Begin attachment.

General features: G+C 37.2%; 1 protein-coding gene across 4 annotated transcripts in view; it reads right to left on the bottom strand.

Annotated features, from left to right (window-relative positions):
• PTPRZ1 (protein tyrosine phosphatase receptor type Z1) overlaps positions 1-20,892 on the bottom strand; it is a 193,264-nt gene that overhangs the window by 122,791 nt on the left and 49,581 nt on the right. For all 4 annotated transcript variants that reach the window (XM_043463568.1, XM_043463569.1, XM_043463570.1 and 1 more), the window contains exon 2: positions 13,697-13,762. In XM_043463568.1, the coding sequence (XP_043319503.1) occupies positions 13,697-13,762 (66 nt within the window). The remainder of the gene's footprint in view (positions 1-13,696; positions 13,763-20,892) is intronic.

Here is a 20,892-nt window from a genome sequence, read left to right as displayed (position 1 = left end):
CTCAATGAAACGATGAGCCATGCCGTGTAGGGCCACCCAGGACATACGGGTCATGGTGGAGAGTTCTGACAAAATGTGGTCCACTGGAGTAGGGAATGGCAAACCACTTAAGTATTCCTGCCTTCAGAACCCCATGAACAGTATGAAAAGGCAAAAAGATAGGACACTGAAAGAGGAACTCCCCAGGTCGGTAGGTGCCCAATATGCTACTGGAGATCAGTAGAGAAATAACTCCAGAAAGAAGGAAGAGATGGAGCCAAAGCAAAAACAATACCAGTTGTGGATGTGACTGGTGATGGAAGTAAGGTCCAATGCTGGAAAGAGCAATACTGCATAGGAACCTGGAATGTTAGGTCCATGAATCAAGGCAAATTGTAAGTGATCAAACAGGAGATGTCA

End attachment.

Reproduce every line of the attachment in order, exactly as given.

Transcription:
General features: G+C 37.2%; 1 protein-coding gene across 4 annotated transcripts in view; it reads right to left on the bottom strand.

Annotated features, from left to right (window-relative positions):
• PTPRZ1 (protein tyrosine phosphatase receptor type Z1) overlaps positions 1-20,892 on the bottom strand; it is a 193,264-nt gene that overhangs the window by 122,791 nt on the left and 49,581 nt on the right. For all 4 annotated transcript variants that reach the window (XM_043463568.1, XM_043463569.1, XM_043463570.1 and 1 more), the window contains exon 2: positions 13,697-13,762. In XM_043463568.1, the coding sequence (XP_043319503.1) occupies positions 13,697-13,762 (66 nt within the window). The remainder of the gene's footprint in view (positions 1-13,696; positions 13,763-20,892) is intronic.

Here is a 20,892-nt window from a genome sequence, read left to right as displayed (position 1 = left end):
CTCAATGAAACGATGAGCCATGCCGTGTAGGGCCACCCAGGACATACGGGTCATGGTGGAGAGTTCTGACAAAATGTGGTCCACTGGAGTAGGGAATGGCAAACCACTTAAGTATTCCTGCCTTCAGAACCCCATGAACAGTATGAAAAGGCAAAAAGATAGGACACTGAAAGAGGAACTCCCCAGGTCGGTAGGTGCCCAATATGCTACTGGAGATCAGTAGAGAAATAACTCCAGAAAGAAGGAAGAGATGGAGCCAAAGCAAAAACAATACCAGTTGTGGATGTGACTGGTGATGGAAGTAAGGTCCAATGCTGGAAAGAGCAATACTGCATAGGAACCTGGAATGTTAGGTCCATGAATCAAGGCAAATTGTAAGTGATCAAACAGGAGATGTCA